Rallying

On Saturday, despite the fact that we haven’t seen a decent rain in weeks and our forests are on high fire alert, I lost all perspective when it came to my boots steadily filling with water. All I was concerned about was keeping my two tires on the slick roadway and having enough visibility through the rain patterns on my visor to see where I was going, which was hopefully to a place warm and dry.

In those wet, tentative moments on the bike – raindrops pelting my face and lips like needles – I had to marshal an inner strength to help me ride. I had to drum up some extra fortitude and focus on the small gratitudes, so as not to be ruled by fear and misery.

And it helped that I knew that the rain would pass. It always does. I knew my sodden clothes would dry and I would at some point get warm again. This is the way of things. Nothing lasts forever. So I held firm to those inevitabilities. I rallied. From a place within that always exists. I rallied because I had to. I rallied because I could.

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On Motorcycling

My husband Mike leading the way through Glacier National Park, July 2018

On Motorcycling

To experience what it means to fall in love with motorcycling – to have an enthusiasm alight and burn within – one needs to embody certain qualities:

  1. An ability to sit still.
  2. Adaptability to weather varying road conditions.
  3. Fortitude (cuz it can sure get gusty out there)
  4. Enough openness of heart to allow the wind of a ride to clear out the mental static, replacing the day’s un-pleasantries with spaciousness and ease.
  5. Strength of character to both hold your own and be a good pack member.
  6. Steadiness of disposition.
  7. A go-with-the-flow approach to life enough to make it possible for the rumble of an engine beneath you to stir up a power that recharges you.
  8. An appreciation of what the open road has to teach and offer.
  9. An admiration for the capacity of a ride’s ability to alter your perspective of time and space and sense of connection.

The Zen of Motorcycling

My new bike: Crow Rider (2009 Kawasaki Vulcan, 500)

 

We can read social media posts, online accounts, manuals, books, and anthologies all about motorcycles.

We can buy all the proper and fancy gear and gadgetry.

We can hang out with bikers; learn the culture; adopt the lingo; rally the biker spirit within.

We can become a MC enthusiast, going so far as to adorn our daily 4-tire vehicle with a bumper sticker that reads: “My other car is a motorcycle,” so everyone is sure to know.

We can even have a bike and trick it out with bells and whistles and state-of-the-art this and eye-catching that.

But none of this can teach us how to ride.

To learn, we have to get on the bike and cruise around.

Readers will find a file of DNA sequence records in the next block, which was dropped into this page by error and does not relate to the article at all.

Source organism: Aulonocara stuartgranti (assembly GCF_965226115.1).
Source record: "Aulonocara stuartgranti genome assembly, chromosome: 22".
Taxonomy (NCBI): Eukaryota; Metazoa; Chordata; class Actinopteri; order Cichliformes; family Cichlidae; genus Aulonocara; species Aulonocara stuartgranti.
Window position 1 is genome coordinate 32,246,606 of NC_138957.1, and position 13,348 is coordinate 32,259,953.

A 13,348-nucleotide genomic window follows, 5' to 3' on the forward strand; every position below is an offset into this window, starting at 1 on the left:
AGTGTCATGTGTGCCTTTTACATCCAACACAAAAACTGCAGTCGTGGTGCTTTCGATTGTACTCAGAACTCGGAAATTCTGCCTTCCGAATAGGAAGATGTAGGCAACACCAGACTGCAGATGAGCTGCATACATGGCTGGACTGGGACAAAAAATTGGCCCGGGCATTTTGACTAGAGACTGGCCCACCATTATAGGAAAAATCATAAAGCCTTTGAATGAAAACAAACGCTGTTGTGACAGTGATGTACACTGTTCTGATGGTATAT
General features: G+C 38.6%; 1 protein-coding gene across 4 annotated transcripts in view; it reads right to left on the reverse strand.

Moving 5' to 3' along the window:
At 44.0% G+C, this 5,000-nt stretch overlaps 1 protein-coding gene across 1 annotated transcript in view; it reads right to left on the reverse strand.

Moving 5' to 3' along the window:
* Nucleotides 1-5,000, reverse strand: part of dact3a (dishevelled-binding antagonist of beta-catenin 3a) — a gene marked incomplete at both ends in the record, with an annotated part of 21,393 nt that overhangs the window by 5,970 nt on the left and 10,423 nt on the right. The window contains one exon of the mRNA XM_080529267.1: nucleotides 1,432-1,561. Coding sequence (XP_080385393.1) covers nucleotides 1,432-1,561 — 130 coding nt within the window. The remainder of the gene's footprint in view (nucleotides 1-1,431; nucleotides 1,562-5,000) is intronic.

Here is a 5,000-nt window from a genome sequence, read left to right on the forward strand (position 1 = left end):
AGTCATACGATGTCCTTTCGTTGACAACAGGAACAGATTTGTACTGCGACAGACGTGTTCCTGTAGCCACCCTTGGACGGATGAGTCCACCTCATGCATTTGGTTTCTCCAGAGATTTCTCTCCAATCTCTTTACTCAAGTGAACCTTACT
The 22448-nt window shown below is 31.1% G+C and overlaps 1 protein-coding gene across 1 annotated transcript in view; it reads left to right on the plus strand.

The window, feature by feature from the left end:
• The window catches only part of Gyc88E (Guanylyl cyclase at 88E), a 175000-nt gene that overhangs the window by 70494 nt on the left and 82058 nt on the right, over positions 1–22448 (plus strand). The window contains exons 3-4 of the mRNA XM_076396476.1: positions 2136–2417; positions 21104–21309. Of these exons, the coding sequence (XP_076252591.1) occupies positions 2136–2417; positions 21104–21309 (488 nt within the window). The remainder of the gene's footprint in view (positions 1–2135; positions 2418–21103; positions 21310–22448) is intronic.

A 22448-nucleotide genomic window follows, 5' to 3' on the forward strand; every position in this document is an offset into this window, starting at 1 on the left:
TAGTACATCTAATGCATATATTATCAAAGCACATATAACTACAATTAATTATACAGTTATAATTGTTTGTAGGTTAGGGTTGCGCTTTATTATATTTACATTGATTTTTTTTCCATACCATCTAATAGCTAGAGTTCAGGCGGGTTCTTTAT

We have to get comfortable wielding it to and fro; experience the subtleties; navigate turns and winding roads; practice how to stop at red lights without lurching around like a bucking bronco.

We can only know what it is to breathe in the fragrant tangle of pine trees or a freshly cultivated field of hay while going 70-mph on a bike by doing it. There is no other proper substitute aside from bearing direct witness.

And then to gain skill, we have to keep riding.

We have to keep lacing up our boots, firing up the engine, ratcheting on our helmet, and taking to the road.

 

 

My Happy Place(s)

Lately, I’ve been reveling in the ability to thoroughly enjoy both staying at home and venturing out and about under the summer sun of Montana. In both instances, I am delighting in my own company. It’s a mark of inner contentment, I think, to feel at ease wherever we are. And I need not travel even one step to find where home is. I carry it within me. I am never without it.

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My Happy Place(s)

My happy place is on a motorcycle, cruising at 70 over a smooth ribbon of asphalt.
My happy place is on a SUP board, on any body of water that will have me.
My happy place is being perched in front of a blank sheet of paper, with a blue P-500 in my hand.

My HP is in the woods, surrounded by elder trees and ancient wisdom.
My HP is on my meditation cushion, cultivating ease and spaciousness.
My HP is in the kitchen, preparing food to feed my friends.
My HP is next to a campfire, with a cup of tea and a guitar.

My HP is being solo on the road, inhaling music through my pores and exhaling it through my lungs.
My HP is in the Mission Lookout Tower, intimately rekindling my love affair with the sun and moon.
My HP is behind a set of drums, allowing others the chance to get their African dance on.
My HP is my humble abode, in a town I adore, close to my people.

My HP is Deer Park Monastery.
My HP is Banff National Park.
My HP is anywhere I haven’t been.

My HP is in the here and now.

My HP is doing something silly.
My HP is playing with small children.
My HP is watching fireworks.

My HP is within me.

More HP pics:

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